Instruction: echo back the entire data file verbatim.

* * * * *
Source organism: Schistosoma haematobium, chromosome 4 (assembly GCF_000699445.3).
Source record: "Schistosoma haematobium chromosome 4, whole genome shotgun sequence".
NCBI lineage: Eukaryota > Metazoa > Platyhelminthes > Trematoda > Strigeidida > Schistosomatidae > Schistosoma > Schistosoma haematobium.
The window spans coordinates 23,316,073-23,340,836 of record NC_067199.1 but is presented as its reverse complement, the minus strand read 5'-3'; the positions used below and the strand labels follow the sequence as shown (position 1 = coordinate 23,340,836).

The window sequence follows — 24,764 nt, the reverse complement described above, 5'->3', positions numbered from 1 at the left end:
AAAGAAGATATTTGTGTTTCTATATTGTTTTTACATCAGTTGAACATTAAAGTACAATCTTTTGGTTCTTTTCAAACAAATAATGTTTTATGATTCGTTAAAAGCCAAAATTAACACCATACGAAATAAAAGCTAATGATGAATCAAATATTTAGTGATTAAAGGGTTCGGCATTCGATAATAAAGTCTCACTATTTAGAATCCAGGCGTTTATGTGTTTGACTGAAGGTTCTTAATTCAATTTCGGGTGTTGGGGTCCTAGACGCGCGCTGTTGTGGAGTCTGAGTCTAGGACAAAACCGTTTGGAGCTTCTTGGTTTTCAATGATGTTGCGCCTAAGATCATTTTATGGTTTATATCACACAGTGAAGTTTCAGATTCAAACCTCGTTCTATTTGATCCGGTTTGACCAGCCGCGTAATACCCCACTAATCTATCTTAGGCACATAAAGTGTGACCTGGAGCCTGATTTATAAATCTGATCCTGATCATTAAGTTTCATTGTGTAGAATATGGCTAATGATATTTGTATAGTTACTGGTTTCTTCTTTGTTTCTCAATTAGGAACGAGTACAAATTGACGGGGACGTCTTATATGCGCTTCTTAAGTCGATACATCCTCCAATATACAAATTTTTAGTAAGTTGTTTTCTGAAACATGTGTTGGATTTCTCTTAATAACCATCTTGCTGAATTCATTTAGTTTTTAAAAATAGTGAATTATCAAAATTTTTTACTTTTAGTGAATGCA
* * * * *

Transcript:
Source organism: Schistosoma haematobium, chromosome 4 (assembly GCF_000699445.3).
Source record: "Schistosoma haematobium chromosome 4, whole genome shotgun sequence".
NCBI lineage: Eukaryota > Metazoa > Platyhelminthes > Trematoda > Strigeidida > Schistosomatidae > Schistosoma > Schistosoma haematobium.
The window spans coordinates 23,316,073-23,340,836 of record NC_067199.1 but is presented as its reverse complement, the minus strand read 5'-3'; the positions used below and the strand labels follow the sequence as shown (position 1 = coordinate 23,340,836).

The window sequence follows — 24,764 nt, the reverse complement described above, 5'->3', positions numbered from 1 at the left end:
AAAGAAGATATTTGTGTTTCTATATTGTTTTTACATCAGTTGAACATTAAAGTACAATCTTTTGGTTCTTTTCAAACAAATAATGTTTTATGATTCGTTAAAAGCCAAAATTAACACCATACGAAATAAAAGCTAATGATGAATCAAATATTTAGTGATTAAAGGGTTCGGCATTCGATAATAAAGTCTCACTATTTAGAATCCAGGCGTTTATGTGTTTGACTGAAGGTTCTTAATTCAATTTCGGGTGTTGGGGTCCTAGACGCGCGCTGTTGTGGAGTCTGAGTCTAGGACAAAACCGTTTGGAGCTTCTTGGTTTTCAATGATGTTGCGCCTAAGATCATTTTATGGTTTATATCACACAGTGAAGTTTCAGATTCAAACCTCGTTCTATTTGATCCGGTTTGACCAGCCGCGTAATACCCCACTAATCTATCTTAGGCACATAAAGTGTGACCTGGAGCCTGATTTATAAATCTGATCCTGATCATTAAGTTTCATTGTGTAGAATATGGCTAATGATATTTGTATAGTTACTGGTTTCTTCTTTGTTTCTCAATTAGGAACGAGTACAAATTGACGGGGACGTCTTATATGCGCTTCTTAAGTCGATACATCCTCCAATATACAAATTTTTAGTAAGTTGTTTTCTGAAACATGTGTTGGATTTCTCTTAATAACCATCTTGCTGAATTCATTTAGTTTTTAAAAATAGTGAATTATCAAAATTTTTTACTTTTAGTGAATGCA